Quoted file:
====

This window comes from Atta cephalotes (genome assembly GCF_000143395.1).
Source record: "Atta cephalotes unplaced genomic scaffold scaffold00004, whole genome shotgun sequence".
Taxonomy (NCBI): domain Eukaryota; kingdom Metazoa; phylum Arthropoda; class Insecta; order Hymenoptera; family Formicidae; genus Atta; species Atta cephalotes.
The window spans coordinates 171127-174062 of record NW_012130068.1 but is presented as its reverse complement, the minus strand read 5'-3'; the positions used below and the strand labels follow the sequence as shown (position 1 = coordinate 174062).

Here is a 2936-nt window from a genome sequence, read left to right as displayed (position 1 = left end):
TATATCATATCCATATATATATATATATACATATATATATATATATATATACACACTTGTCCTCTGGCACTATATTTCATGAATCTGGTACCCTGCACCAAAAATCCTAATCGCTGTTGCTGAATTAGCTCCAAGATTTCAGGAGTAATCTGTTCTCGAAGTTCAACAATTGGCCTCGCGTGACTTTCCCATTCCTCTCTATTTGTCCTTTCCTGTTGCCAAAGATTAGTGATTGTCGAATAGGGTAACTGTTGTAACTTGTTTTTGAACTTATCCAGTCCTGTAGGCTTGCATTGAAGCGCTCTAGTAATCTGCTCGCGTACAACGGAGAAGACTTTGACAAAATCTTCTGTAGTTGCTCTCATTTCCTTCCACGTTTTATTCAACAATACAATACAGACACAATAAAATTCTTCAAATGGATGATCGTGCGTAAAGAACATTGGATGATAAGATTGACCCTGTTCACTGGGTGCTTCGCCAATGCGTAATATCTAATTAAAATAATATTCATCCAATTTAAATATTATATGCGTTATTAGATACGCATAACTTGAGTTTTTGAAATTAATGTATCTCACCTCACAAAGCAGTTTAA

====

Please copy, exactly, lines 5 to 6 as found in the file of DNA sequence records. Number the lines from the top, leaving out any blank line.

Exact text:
Here is a 2936-nt window from a genome sequence, read left to right as displayed (position 1 = left end):
TATATCATATCCATATATATATATATATACATATATATATATATATATATACACACTTGTCCTCTGGCACTATATTTCATGAATCTGGTACCCTGCACCAAAAATCCTAATCGCTGTTGCTGAATTAGCTCCAAGATTTCAGGAGTAATCTGTTCTCGAAGTTCAACAATTGGCCTCGCGTGACTTTCCCATTCCTCTCTATTTGTCCTTTCCTGTTGCCAAAGATTAGTGATTGTCGAATAGGGTAACTGTTGTAACTTGTTTTTGAACTTATCCAGTCCTGTAGGCTTGCATTGAAGCGCTCTAGTAATCTGCTCGCGTACAACGGAGAAGACTTTGACAAAATCTTCTGTAGTTGCTCTCATTTCCTTCCACGTTTTATTCAACAATACAATACAGACACAATAAAATTCTTCAAATGGATGATCGTGCGTAAAGAACATTGGATGATAAGATTGACCCTGTTCACTGGGTGCTTCGCCAATGCGTAATATCTAATTAAAATAATATTCATCCAATTTAAATATTATATGCGTTATTAGATACGCATAACTTGAGTTTTTGAAATTAATGTATCTCACCTCACAAAGCAGTTTAA